P.K. Davies | 358 comments Horses for courses? But the problem is that courses change very rapidly; it is often the case that by the time a movie is released the idea behind it has been replaced by something else, hence the squeal from producers (and authors) for ' the next big thing'. But Harry Potter is a contrary argument. It is mainstream in one sense; that it doesn't offend anyone. But don't be fooled by that. What it was was a great idea at the right time; a boy with the ability to fly (Peter Pan), and use magic as a power-base over enemies. It appealed to all those youngsters who wanted to turn their tormentors (and parents) into toads and all those bullied kids who are now committing suicide because of social media. It was also very easy to read; it was a mum talking to her little boy (from a table in a sleazy cafe instead of sitting on a bed reading a story). But some sixty publishers and agents turned it down before someone liked it. I actually read the first book and thought that if I had been a publisher I too would have turned it down. That's how much I know.
I have also read her adult book 'Lethal White' under the pseudonym Robert Galbraith. It read well but has many fault lines. It proved she could write other stuff but I would only give it three stars here. But it did make for a good TV mini-series.


message 11: by Nik (new)

Nik Krasno | 14968 comments That's true, hence - the momentum is super important, like popularizing Atomic Vodka, as mentioned by J. on another thread, while the buzz of Chernobyl series hasn't worn out yet.
I've read a few Potters. I understand their appeal and I certainly take my hat off to Rowling for her Cinderella story & ultimate success, however the books, unlike many, never grabbed me. She hasn't lost much from my lack of enthusiasm though -:)


message 12: by P.K. (new)

P.K. Davies | 358 comments Well Nik, if you read a few then they must work for you. But momentum is a strange animal. We writers either look into the ether and try to find 'momentum' to jump onto it or we just write what we want to write and hope it works. Rowling did the latter and, in the long run, writing what you want to write is the best way. But sometimes, like Jeffrey Archer, if you have money and the right help writing to a formula can also work - but, like most decisions, you have to be sure all the boxes are ticked before you start, and, like Archer, writing to a formula does not good writing make.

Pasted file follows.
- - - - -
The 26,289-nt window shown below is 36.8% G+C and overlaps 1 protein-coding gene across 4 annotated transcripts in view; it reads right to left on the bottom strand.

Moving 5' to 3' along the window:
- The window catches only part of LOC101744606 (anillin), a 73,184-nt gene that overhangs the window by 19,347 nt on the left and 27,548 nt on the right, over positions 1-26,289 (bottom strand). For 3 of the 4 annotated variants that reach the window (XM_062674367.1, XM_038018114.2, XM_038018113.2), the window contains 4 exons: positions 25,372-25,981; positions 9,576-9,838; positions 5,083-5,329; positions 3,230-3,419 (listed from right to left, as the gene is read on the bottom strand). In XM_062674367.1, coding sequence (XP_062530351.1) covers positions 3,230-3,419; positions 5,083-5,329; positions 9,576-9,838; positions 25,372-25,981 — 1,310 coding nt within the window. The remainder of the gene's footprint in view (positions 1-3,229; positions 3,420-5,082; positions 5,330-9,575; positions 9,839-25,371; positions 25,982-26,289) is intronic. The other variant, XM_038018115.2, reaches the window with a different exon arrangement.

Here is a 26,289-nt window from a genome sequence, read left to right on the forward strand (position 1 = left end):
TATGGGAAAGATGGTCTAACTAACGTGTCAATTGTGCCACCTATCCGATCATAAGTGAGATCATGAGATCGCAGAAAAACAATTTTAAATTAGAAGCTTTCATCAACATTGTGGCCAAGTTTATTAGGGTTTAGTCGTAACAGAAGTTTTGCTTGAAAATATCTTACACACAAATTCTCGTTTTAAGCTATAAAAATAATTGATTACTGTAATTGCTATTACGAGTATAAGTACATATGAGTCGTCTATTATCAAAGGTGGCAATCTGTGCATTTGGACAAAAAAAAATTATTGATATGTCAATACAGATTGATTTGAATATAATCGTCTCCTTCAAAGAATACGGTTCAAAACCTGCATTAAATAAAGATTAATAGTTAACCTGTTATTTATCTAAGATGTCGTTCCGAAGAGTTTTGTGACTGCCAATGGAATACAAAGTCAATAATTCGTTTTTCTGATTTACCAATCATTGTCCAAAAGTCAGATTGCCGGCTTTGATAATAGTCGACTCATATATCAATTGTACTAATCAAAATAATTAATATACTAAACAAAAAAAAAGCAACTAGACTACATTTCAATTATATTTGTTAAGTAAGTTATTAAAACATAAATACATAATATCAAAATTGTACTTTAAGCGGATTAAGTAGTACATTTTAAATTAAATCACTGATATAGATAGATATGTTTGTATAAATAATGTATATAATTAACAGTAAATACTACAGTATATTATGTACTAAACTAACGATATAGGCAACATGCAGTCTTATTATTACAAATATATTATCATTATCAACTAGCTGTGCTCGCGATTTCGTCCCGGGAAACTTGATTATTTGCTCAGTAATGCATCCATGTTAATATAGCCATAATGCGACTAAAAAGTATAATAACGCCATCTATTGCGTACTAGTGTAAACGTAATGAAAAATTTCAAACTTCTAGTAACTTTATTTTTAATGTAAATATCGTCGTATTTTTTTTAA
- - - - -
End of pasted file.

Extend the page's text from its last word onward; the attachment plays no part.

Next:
Rowling is now adapting Potter for the stage. Is that a sign that she has run out of enthusiasm or talent to try soemthing new? It can't be to make more money can it?


message 13: by Joe (new)

Joe Clark | 165 comments P.K. wrote: "Well Nik, if you read a few then they must work for you. But momentum is a strange animal. We writers either look into the ether and try to find 'momentum' to jump onto it or we just write what we ..."
I like your thinking. I am not Rowling aficionado so I can't speak to her experience. But I do know that authors such as Stephen King, Mario Puzo and John Grisham struggled for years to get their stuff published.
Write what inspires you but be prepared for a long uphill struggle. If you get lucky and hit a wormhole that takes you right to the top great. You won't be disappointed.


message 14: by P.K. (new)

P.K. Davies | 358 comments Yes, Joe, I agree with that. I didn't know it took Grisham long to make it though.


message 15: by Scout (new)

Scout (goodreadscomscout) | 5791 comments I read the first Potter book and didn't see anything to deserve the accolades and frenzy.

Back to the original question. I can't say that I've seen a difference between written and screen kisses initiated by either sex. Most seem to be mutually inspired. If only one leans in, it doesn't happen. Now in the old days, the guy would embrace the girl and plant one on her, but that doesn't happen so much these days.